It's Our Turn to Eat is the story of John Githongo, a Kenyan tapped to lead an anti-corruption crusade in the heady days after the country's 2002 elections. Voters finally threw Moi out of office in 2002, and the Kikuyu-led National Rainbow Coalition (NARC) government took over almost immediately, with promises to end the culture of corruption that had infiltrated every sector of the Kenyan government since independence. Wrong and Githongo are friends; he fled to her flat in north London when he was forced to leave the country after uncovering corruption at the very highest levels of government. As such, it is an intensely personal account of Githongo's situation.

But more importantly, the book provides a modern political history of Kenya that manages to untangle the web of ethnic affiliations, familial loyalty, disintegrity, and donor idocy that drive political events in the country of 32 million people. It's therefore a very sad story of rising hopes and complete disillusionment with a system that seems beyond repair.

I lived in Kenya as a student in 1998 and did not return until 2005. In those last dying years of the Moi regime, one simply did not discuss politics unless among close, trusted friends in a private space. Moi's henchmen were not as strong as they had once been, but people still disappeared in the middle of the night, were harassed by police at checkpoints, and lived with much fear. Nothing in the city worked, not traffic lights or police services or, for several hours a day, the electricity. The Nation newspaper openly criticized the government, but no one else dared do so in public.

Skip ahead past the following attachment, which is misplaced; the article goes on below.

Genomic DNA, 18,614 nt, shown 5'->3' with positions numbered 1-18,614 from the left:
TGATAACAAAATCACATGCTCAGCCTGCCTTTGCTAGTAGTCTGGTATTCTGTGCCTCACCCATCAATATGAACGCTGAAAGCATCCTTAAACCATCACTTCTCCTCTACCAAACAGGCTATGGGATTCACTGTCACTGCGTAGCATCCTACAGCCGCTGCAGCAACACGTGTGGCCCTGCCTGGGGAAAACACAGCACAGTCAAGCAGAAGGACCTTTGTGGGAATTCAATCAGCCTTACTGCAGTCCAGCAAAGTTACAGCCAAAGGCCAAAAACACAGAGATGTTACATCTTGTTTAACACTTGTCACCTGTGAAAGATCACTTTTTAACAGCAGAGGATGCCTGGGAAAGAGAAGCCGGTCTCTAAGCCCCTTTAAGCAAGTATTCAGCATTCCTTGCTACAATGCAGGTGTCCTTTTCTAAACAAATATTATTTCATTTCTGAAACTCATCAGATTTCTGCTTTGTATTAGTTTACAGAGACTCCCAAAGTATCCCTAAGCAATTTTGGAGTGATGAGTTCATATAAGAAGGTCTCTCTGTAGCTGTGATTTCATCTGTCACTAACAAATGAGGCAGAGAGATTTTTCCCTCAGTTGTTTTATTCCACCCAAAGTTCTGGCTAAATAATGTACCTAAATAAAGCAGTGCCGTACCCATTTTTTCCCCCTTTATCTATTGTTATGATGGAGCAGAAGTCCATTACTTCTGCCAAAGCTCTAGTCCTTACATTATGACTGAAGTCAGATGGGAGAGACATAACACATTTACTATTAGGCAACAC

The difference between 1998 and 2005 was like that between night and day. I came to Nairobi on a break from being in the DRC and was astonished from the airport forward. No longer was it necessary to lie to the immigration agents; they just smiled, welcomed me to Kenya, and asked why it had taken so long for me to return. There were no porters acosting me the moment I came down the escalator to baggage claims. There were no police checkpoints anywhere I went, streets had been repaved, and - miracle of miracles - the traffic lights worked. Mostly. There were malls with real stores, huge supermarkets all over town, not just on Ngong Road, and you could even get a decent quesadilla at Java House. Even more remarkable, the Nairobi City Council had put in place a law that the matatus (minibus taxis) had to provide one seat per passenger - and the people enforced that law, insisting to the drivers and touts that extra passengers could not ride. In a city in which I once rode on the outside of a matatu, legs held in by a seated passenger so I wouldn't fall off, it was clear that something had changed.

As Wrong demonstrates, however, the changes in Kenyan society that came after the 2002 elections were in many ways only a smokescreen for those in power. In his role as an anti-corruption czar, Githongo soon discovered that the old patterns of corruption continued as before, particularly in the massive Anglo Leasing scandal that saw government ministers (and probably President Mwai Kibaki himself), steal money equivalent to a significant percentage of Kenya's GDP.

One of the most important aspects of Wrong's book is her emphasis on the importance of ethnic identity. It's not fashionable to talk about "tribes" or "tribal politics" anymore, but as Wrong notes, "in Kenya much of what takes place becomes incomprehensible if you try stripping ethnicity from the equation." She clearly shows, the Kikuyus in charge of the NARC government believed that they had suffered deprivations at the trough of government wealth during the Moi era and were determined to steal as much money from the government to benefit Kikuyus (mainly themselves) as possible. Again and again, Githongo (also a Kikuyu) is criticized for asking too many questions about his tribesmen. These criticisms soon turn into threats, and Githongo, who taped conversations in which government ministers freely admitted their roles in the scandal, eventually had to flee Kenya for London in order to preserve his life.